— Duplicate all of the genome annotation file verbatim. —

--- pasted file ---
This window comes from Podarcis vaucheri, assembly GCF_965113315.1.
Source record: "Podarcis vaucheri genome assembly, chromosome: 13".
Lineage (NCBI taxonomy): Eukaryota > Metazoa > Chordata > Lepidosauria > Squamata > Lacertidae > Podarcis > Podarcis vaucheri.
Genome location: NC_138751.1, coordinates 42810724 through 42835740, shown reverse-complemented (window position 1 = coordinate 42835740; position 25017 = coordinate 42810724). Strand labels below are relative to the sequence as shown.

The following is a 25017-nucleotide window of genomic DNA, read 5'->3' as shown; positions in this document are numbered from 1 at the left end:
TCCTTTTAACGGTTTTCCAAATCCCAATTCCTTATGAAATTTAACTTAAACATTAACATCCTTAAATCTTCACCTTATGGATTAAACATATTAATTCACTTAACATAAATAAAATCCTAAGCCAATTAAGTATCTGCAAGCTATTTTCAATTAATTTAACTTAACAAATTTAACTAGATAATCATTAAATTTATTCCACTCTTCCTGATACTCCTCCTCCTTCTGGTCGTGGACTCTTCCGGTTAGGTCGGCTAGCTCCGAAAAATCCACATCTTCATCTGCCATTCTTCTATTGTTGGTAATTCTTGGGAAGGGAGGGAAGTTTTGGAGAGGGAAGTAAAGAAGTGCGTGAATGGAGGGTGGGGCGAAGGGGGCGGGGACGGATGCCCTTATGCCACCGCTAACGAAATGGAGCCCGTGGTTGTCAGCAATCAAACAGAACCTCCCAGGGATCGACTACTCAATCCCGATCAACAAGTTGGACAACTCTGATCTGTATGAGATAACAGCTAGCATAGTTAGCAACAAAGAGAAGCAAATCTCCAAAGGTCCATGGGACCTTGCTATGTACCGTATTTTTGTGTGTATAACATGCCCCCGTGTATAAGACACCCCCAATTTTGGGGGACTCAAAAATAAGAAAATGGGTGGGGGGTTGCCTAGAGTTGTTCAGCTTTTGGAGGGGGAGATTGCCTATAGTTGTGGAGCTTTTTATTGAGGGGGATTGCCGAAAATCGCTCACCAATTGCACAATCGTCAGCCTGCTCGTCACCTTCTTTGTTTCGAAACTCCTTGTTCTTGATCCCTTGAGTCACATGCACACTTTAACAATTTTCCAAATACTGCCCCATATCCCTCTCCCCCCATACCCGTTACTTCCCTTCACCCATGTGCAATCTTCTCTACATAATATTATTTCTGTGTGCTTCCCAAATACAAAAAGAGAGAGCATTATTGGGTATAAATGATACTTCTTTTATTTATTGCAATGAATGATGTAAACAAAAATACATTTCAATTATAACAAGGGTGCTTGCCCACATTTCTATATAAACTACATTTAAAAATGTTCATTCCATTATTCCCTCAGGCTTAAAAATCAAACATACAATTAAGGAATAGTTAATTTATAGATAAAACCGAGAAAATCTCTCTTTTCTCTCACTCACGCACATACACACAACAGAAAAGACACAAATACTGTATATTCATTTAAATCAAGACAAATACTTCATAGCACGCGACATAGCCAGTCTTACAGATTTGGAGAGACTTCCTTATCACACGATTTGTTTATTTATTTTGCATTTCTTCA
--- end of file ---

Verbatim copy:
This window comes from Podarcis vaucheri, assembly GCF_965113315.1.
Source record: "Podarcis vaucheri genome assembly, chromosome: 13".
Lineage (NCBI taxonomy): Eukaryota > Metazoa > Chordata > Lepidosauria > Squamata > Lacertidae > Podarcis > Podarcis vaucheri.
Genome location: NC_138751.1, coordinates 42810724 through 42835740, shown reverse-complemented (window position 1 = coordinate 42835740; position 25017 = coordinate 42810724). Strand labels below are relative to the sequence as shown.

The following is a 25017-nucleotide window of genomic DNA, read 5'->3' as shown; positions in this document are numbered from 1 at the left end:
TCCTTTTAACGGTTTTCCAAATCCCAATTCCTTATGAAATTTAACTTAAACATTAACATCCTTAAATCTTCACCTTATGGATTAAACATATTAATTCACTTAACATAAATAAAATCCTAAGCCAATTAAGTATCTGCAAGCTATTTTCAATTAATTTAACTTAACAAATTTAACTAGATAATCATTAAATTTATTCCACTCTTCCTGATACTCCTCCTCCTTCTGGTCGTGGACTCTTCCGGTTAGGTCGGCTAGCTCCGAAAAATCCACATCTTCATCTGCCATTCTTCTATTGTTGGTAATTCTTGGGAAGGGAGGGAAGTTTTGGAGAGGGAAGTAAAGAAGTGCGTGAATGGAGGGTGGGGCGAAGGGGGCGGGGACGGATGCCCTTATGCCACCGCTAACGAAATGGAGCCCGTGGTTGTCAGCAATCAAACAGAACCTCCCAGGGATCGACTACTCAATCCCGATCAACAAGTTGGACAACTCTGATCTGTATGAGATAACAGCTAGCATAGTTAGCAACAAAGAGAAGCAAATCTCCAAAGGTCCATGGGACCTTGCTATGTACCGTATTTTTGTGTGTATAACATGCCCCCGTGTATAAGACACCCCCAATTTTGGGGGACTCAAAAATAAGAAAATGGGTGGGGGGTTGCCTAGAGTTGTTCAGCTTTTGGAGGGGGAGATTGCCTATAGTTGTGGAGCTTTTTATTGAGGGGGATTGCCGAAAATCGCTCACCAATTGCACAATCGTCAGCCTGCTCGTCACCTTCTTTGTTTCGAAACTCCTTGTTCTTGATCCCTTGAGTCACATGCACACTTTAACAATTTTCCAAATACTGCCCCATATCCCTCTCCCCCCATACCCGTTACTTCCCTTCACCCATGTGCAATCTTCTCTACATAATATTATTTCTGTGTGCTTCCCAAATACAAAAAGAGAGAGCATTATTGGGTATAAATGATACTTCTTTTATTTATTGCAATGAATGATGTAAACAAAAATACATTTCAATTATAACAAGGGTGCTTGCCCACATTTCTATATAAACTACATTTAAAAATGTTCATTCCATTATTCCCTCAGGCTTAAAAATCAAACATACAATTAAGGAATAGTTAATTTATAGATAAAACCGAGAAAATCTCTCTTTTCTCTCACTCACGCACATACACACAACAGAAAAGACACAAATACTGTATATTCATTTAAATCAAGACAAATACTTCATAGCACGCGACATAGCCAGTCTTACAGATTTGGAGAGACTTCCTTATCACACGATTTGTTTATTTATTTTGCATTTCTTCA